Several years ago an old lady who has lived inner city South Dallas for most of her long life told me something I'll likely never forget.
Somehow the subject of grief came up.
If I remember correctly, someone in the community whom we both knew had passed away. As we spoke about loss and the pain that attends it, this woman said, "Oh, brother Larry, we carry our grief in buckets around here. Everybody has lost so much along the way."
As I probed a bit deeper as to what she meant, she went on to remind me that loss loomed large and everywhere in her part of the city.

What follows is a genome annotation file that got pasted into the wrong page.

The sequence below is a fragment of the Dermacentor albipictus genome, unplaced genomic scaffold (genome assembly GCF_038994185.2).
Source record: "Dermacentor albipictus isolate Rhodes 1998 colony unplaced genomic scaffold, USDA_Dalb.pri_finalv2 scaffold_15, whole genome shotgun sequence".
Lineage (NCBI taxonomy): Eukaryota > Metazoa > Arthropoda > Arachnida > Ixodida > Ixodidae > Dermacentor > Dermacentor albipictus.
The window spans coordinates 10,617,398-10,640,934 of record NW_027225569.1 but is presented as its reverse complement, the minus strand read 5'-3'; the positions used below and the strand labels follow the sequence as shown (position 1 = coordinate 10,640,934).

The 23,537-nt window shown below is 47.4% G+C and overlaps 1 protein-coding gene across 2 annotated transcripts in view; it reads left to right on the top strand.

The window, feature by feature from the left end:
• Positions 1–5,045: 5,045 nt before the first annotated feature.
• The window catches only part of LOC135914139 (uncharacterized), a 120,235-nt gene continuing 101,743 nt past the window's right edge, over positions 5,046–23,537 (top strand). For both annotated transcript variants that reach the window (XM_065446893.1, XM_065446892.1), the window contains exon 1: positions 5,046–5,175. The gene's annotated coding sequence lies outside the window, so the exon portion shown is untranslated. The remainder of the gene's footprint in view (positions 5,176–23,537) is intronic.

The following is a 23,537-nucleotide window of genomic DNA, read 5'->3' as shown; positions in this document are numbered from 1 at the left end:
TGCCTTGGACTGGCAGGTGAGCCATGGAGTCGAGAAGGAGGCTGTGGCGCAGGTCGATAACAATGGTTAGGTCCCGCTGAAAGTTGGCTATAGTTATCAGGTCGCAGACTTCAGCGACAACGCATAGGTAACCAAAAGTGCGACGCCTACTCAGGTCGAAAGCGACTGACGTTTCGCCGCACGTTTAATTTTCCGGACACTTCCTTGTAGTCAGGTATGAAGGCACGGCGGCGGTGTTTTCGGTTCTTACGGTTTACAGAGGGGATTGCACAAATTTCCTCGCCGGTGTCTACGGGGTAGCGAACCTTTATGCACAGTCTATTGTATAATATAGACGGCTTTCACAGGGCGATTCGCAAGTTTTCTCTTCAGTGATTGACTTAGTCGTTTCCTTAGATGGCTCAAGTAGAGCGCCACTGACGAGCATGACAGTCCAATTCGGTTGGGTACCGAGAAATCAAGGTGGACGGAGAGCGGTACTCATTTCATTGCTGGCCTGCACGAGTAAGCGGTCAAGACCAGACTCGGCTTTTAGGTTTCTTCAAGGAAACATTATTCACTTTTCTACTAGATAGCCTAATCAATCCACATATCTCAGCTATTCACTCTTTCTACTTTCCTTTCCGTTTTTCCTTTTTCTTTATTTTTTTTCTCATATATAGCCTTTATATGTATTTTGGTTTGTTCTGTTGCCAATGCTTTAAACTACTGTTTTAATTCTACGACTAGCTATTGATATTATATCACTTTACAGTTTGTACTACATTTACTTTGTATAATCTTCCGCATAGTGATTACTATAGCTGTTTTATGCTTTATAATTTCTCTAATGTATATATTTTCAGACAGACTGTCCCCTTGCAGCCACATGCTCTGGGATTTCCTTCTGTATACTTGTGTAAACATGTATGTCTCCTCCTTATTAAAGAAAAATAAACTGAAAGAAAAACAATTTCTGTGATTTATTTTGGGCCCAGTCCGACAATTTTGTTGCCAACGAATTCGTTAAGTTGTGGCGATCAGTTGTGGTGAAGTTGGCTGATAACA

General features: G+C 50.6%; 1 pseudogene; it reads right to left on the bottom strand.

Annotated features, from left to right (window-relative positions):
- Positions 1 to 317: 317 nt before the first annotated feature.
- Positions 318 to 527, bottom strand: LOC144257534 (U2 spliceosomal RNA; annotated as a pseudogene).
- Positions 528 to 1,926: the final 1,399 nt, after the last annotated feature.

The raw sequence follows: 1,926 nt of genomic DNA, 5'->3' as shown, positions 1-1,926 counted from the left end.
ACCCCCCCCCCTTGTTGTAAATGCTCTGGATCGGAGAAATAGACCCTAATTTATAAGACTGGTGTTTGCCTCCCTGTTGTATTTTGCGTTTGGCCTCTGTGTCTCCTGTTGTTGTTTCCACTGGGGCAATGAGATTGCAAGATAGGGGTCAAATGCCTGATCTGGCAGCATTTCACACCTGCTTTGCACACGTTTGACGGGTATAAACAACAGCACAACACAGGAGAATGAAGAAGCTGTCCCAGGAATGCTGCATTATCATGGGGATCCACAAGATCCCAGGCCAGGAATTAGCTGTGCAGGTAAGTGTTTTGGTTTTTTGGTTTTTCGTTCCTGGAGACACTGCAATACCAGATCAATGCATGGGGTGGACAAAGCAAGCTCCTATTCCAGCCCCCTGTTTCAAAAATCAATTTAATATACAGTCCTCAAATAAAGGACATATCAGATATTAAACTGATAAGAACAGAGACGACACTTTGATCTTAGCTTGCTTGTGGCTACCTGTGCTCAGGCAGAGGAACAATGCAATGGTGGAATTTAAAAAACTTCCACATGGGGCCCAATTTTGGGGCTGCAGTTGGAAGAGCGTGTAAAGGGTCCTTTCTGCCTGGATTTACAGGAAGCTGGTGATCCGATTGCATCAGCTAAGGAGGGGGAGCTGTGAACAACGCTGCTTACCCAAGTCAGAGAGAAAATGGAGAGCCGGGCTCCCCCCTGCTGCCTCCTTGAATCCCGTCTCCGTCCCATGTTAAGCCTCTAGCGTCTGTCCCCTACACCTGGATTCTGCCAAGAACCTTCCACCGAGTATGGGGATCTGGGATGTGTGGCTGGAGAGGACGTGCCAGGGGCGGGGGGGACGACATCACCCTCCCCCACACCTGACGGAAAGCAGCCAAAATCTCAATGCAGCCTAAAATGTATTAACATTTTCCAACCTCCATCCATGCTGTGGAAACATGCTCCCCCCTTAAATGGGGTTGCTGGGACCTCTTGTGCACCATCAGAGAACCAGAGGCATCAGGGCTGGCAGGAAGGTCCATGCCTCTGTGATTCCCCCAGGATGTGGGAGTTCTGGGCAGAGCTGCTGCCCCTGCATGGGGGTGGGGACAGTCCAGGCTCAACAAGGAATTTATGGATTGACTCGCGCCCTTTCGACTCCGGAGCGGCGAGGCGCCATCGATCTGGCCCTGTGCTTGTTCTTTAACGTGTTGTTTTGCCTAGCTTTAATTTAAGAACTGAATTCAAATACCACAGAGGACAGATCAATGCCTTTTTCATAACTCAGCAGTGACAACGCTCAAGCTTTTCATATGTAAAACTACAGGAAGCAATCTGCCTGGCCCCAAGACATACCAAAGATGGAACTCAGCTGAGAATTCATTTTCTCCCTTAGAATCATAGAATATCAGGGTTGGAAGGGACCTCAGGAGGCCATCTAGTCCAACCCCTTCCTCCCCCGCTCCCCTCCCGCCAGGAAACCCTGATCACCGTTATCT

Lost: Jobs, mates, parents, children, siblings, health, homes, stores, schools, security, services, justice, hope. . . .
Her list trailed off, but seemed endless.
Some losses were all about death, violence, and crime.
Others related to the giant holes existing in the community's ability to simply live securely and to care for itself.
As she told me about the grief of her community and how much everyone carried, we fell silent for a long while.
Then, she said, "We just have to carry so much, so much."
All I could think to say was, "I'm so sorry."
All I could think to do was to give her a hug.
Sorrow is a burden, especially when there's so much of it.